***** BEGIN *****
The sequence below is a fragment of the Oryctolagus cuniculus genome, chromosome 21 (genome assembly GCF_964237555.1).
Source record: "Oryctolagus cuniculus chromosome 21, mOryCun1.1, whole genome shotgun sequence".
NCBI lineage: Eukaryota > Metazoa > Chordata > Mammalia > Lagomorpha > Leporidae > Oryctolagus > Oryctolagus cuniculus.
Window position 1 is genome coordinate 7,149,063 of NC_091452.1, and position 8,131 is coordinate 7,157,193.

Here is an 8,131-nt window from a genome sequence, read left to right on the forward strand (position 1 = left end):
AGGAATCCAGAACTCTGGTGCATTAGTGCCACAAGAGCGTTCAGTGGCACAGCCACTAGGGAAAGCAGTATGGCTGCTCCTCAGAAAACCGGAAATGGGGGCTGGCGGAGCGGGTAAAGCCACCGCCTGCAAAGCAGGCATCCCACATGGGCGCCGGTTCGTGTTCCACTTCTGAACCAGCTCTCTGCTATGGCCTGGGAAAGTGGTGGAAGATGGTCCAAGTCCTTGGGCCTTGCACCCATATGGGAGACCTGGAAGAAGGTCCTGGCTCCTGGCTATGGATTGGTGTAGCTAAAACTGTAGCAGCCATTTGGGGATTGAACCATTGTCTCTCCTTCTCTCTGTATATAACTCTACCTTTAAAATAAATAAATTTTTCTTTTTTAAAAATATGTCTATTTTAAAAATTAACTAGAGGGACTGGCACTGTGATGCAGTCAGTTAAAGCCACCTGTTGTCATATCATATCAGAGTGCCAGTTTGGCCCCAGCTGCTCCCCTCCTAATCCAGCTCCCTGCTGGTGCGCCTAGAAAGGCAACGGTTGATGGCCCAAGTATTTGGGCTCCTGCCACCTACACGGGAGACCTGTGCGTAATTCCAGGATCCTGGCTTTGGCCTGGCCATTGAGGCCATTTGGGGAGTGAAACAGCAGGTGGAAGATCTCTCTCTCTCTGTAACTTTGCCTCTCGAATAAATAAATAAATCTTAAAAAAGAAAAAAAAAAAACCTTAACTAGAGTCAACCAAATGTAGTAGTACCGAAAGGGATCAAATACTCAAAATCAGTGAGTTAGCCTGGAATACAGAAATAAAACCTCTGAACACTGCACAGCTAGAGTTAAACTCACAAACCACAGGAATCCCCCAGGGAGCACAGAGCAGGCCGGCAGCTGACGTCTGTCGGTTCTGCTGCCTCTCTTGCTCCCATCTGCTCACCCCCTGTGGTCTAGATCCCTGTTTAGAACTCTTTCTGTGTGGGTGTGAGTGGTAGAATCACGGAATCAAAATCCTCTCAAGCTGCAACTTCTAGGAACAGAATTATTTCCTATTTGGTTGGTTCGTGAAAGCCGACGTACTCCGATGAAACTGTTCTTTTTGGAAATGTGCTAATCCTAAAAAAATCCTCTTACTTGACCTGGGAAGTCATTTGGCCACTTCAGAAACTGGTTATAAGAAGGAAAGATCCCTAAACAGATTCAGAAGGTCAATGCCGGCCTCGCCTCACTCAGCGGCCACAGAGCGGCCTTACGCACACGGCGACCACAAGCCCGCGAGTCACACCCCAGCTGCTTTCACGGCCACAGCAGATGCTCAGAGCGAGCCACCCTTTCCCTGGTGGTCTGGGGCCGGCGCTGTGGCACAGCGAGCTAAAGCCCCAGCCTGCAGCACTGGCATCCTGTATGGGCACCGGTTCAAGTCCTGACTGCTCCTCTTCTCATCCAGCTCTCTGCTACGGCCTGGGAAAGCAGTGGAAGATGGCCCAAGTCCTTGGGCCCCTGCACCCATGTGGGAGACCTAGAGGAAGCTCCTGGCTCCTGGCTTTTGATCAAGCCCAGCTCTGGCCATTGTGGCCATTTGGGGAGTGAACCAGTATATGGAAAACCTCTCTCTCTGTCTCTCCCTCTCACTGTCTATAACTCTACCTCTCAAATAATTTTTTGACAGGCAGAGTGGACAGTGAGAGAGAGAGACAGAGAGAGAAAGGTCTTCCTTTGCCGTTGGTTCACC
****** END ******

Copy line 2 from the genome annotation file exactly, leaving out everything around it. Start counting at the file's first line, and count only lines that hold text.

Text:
Source record: "Oryctolagus cuniculus chromosome 21, mOryCun1.1, whole genome shotgun sequence".